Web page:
The booklet in which the architects laid out their case was called Urban Redevelopment Concerns You! At Blues Point it was possible to increase the population from 3,500 to 15,000 while creating open space between buildings. The concept comprised eight towers on the rise above Berrys Bay, at least 17 large slab blocks and 17 smaller maisonette blocks with other low rise facilities and a great deal of open space in between. Maximising the number of people who could be accommodated in this prime location, while providing them with views and open space, would necessitate the complete demolition of all existing structures. Such an uncompromising ‘masterplanned’ approach accorded with the thinking of Modernist planning, in particular the writing of Swiss architect Le Corbusier whose work Seidler admired. Neither man had high regard for the intrinsic worth of existing structures if the case could be made for rational redevelopment. Le Corbusier referred to these as the ‘dead bones’ of the city. Seidler wrote of the need to 'rehabilitate' those 'blighted' inner suburbs such as Blues Point that were characterised by Victorian-era terrace houses and cottages 'erected before there were any building laws controlling health and sanitation'. (Harry Seidler et al, Urban Redevelopment Concerns You, 1957)

In many respects the scheme's holistic approach to planning, with stepped development maximising views and the construction of community facilities, a yacht club and restaurant, anticipated the New Urbanism of 21st century developments.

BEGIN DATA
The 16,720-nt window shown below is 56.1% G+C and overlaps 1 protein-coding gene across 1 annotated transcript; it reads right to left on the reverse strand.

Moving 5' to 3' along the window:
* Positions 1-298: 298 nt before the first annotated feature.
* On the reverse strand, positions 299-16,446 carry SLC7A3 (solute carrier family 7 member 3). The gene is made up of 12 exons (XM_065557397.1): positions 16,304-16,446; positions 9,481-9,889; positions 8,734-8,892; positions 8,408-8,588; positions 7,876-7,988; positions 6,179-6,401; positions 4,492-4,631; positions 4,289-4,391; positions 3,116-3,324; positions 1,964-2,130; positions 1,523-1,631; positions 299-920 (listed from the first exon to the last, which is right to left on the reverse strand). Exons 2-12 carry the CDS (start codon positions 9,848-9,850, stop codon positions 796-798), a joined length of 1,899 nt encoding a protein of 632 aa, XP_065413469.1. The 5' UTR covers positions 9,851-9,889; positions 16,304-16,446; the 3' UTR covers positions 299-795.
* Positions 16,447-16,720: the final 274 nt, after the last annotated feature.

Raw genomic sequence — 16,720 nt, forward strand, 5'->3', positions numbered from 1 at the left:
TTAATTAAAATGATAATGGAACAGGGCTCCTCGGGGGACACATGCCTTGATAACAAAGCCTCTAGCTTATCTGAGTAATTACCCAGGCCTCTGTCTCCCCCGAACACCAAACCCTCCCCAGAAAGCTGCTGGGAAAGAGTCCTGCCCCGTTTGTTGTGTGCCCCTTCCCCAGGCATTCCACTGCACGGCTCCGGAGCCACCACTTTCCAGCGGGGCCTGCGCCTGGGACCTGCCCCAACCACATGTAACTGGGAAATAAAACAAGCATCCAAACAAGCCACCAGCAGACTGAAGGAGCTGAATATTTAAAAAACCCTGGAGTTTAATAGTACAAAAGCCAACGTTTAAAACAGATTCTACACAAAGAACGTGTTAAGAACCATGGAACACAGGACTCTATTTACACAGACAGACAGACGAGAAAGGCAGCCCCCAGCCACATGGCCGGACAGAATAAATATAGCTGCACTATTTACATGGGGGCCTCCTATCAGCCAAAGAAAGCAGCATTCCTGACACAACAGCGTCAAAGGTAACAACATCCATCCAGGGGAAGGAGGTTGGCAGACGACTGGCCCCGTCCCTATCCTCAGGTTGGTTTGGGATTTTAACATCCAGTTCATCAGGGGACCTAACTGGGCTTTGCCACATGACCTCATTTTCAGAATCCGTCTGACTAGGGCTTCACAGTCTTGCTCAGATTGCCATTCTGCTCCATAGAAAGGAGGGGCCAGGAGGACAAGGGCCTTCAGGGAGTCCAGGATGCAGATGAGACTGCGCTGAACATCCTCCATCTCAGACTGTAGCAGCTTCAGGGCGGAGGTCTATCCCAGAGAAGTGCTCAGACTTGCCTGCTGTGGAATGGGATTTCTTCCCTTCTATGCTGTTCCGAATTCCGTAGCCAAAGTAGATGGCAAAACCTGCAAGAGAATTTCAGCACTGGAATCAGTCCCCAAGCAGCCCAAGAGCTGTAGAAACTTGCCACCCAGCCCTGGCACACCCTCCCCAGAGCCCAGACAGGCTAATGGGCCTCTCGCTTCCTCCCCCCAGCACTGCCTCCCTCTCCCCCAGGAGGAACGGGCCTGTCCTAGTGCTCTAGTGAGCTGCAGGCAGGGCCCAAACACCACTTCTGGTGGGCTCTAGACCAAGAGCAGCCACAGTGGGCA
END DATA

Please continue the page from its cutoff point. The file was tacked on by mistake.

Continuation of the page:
In the end only one tower was completed – 'Blues Point Tower' - built by the newly established Lend Lease company on the end of the peninsula where the concept scheme had positioned a hotel. Afterwards enthusiasm for redeveloping the entire area waned if, indeed, it had ever been possible with the cost of resumptions. Nonetheless other tall buildings were erected, but without the planned context of Seidler's scheme so that existing dwellings were overshadowed and views were blocked.

It was these issues that gave rise to Resident Action opposition to high-rise initiated locally by the North Sydney Homes Protection Group in the late 1950s. Perhaps ironically then, given its original context, the Tower at the end of Blues Point Road became an example for some of what not to do on such a prominent and sensitive site. One of those who questioned its location was Nigel Ashton who, as head of the State Planning Authority (the successor of the Cumberland County Council), organised a study of foreshore development in 1974. He thought the concept scheme had been too 'formalised' and, reflecting on the significance of the building that was realised, remarked that 'some people hated it and some people liked it but it did have the effect that people suddenly began to see that if those went all around the Harbour it would be a completely different place'. (Merle Coppell Oral History Collection, OH206)